Gross but Cool: Bacteria Might Replace Fossil Fuels

Researchers are working to grow the chemical precursors for fuels and plastics from the organism.
Is this the future of plastics: Cyanobacteria, or blue-green algae, cells enclosed in layers of a gelatinous material. (Ed Reschke/Getty)
Jan 9, 2013
A former Gourmet staffer, Lawrence enjoys writing about design, food, travel, and lots of other stuff.

We’re all familiar with the mind-bogglingly simple process of photosynthesis—plants using carbon dioxide and sunlight to fuel their growth. Algae and bacteria also gain energy through photosynthesis and scientists have some big ideas about how that they might harness that energy to help reduce our use of fossil fuels.

In what ScienceDaily calls the first step to replacing fossil fuels as raw materials in the chemical industry, scientists have engineered blue-green algae, also known as cyanobacteria, to grow chemical precursors for fuels and plastics.

MORE: Miracle Grow: It's Possible Climate Change May Help Plants Grow

“We believe that if cyanobacterial chemical production is successful, this strategy could reduce carbon emissions and petroleum dependency,” Shota Atsumi, an assistant professor of chemistry at the University of California, Davis and the lead author on the study, told TakePart. “Cyanobacteria can naturally convert light energy to biological energy and fix carbon dioxide like plants. But cyanobacteria can grow much faster than plants, and it is relatively easy to modify cyanobacteria genetically.”

MORE: Turning Massive Cargo Ships Into Sailboats Could Save 25 Million Tons of Fuel

While that sounds sort of straightforward, there’s a bit more that needs to happen before cyanobacteria can produce chemicals in amounts large enough to be converted to chemical feedstocks, most of which come from petroleum and natural gas.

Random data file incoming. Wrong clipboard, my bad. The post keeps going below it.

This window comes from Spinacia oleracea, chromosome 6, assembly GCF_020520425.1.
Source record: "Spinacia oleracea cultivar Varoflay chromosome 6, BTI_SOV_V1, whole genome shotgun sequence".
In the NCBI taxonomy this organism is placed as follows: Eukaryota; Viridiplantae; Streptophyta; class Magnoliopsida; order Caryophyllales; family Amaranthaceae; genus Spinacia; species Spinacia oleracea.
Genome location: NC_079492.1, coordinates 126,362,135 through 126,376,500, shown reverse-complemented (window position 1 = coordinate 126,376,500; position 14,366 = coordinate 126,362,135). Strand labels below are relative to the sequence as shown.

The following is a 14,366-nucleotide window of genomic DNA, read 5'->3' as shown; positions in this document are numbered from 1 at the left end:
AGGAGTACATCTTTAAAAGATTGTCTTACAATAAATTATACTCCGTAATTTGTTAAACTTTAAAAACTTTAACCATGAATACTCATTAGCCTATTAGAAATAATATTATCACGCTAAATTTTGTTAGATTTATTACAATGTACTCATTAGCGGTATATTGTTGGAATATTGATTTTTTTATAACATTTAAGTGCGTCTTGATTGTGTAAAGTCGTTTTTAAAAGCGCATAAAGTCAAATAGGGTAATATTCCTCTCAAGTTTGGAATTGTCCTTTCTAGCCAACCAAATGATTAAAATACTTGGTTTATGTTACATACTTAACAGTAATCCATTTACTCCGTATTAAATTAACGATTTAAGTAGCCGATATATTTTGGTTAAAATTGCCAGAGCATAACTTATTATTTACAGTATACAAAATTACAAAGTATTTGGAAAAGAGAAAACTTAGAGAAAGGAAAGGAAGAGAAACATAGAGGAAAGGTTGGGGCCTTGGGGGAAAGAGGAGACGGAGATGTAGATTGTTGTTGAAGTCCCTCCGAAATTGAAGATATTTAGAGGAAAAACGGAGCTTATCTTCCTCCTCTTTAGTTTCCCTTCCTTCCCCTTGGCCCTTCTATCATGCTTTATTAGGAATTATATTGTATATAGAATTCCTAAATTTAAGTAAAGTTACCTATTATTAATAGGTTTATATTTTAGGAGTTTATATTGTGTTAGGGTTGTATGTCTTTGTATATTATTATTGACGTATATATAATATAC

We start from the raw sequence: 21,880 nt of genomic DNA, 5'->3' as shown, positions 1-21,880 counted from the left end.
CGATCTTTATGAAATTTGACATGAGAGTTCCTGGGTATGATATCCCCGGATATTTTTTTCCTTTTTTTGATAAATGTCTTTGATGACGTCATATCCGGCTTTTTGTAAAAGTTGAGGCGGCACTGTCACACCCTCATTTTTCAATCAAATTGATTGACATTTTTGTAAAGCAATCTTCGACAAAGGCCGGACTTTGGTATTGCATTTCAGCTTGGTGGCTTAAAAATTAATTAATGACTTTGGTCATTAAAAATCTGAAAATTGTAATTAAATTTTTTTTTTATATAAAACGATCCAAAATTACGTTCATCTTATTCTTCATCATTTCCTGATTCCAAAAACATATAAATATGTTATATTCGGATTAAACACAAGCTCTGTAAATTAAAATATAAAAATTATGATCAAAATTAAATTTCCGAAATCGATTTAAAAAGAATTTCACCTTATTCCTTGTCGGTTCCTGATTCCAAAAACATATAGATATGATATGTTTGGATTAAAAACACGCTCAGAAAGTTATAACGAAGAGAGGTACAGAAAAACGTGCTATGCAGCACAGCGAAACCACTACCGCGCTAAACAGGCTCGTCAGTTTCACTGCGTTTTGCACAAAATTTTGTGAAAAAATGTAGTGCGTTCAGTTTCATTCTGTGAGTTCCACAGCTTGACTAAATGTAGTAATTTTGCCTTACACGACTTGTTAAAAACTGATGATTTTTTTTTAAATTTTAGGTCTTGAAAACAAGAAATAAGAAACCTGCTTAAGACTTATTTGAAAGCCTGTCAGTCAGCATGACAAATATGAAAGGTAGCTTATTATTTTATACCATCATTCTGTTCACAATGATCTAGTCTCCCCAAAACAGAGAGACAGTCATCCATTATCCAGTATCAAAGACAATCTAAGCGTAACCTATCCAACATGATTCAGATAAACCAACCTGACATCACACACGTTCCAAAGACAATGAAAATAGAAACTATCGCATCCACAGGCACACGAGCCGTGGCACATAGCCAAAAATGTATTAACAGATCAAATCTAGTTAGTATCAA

Atsumi explained that “cyanobacteria can convert carbon dioxide to a central metabolite [a metabolite is any substance produced during metabolism], pyruvate, but not to useful chemicals, in this case, 2,3-butanediol,” which is a chemical that’s used to make paint, solvents, plastics and fuels.

ScienceDaily noted that Atsumi and his team “identified enzymes from online databases that carried out the reactions they were looking for, and then introduced the DNA for these enzymes into the cells.” Specifically, Atsumi said this entailed “installing three enzymes to convert pyruvate to 2,3-butanediol from other organisms.”

Again, this was easier said than done.

Atsumi explained that, “cellular conditions such as pH, salt concentration, and temperature are different in each organism and many enzymes do not work well in different organisms. Currently, we cannot predict how enzyme A from organism A works in organism B. Thus we need to test all enzymes in the target host, in this case, cyanobacteria.”

After three weeks, Atsumi said the cyanobacteria yielded enough butanediol for commercial development. He added that he hopes to experiment with other products and, “We would like to try many chemicals that should be biologically producible and useful.”

So while obtaining industrial chemicals from biological processes won’t be as quick as those photosynthesis simulations I remember, researchers like Atsumi are off to a good start.

Are you surprised to learn that a simple organism like algae could potentially be used in the production of materials for the chemical industry? Let us know in the COMMENTS.

Show Comments ()

More on TakePart

Watch a Killer Whale at SeaWorld Use a Fish as Bait to Capture a Bird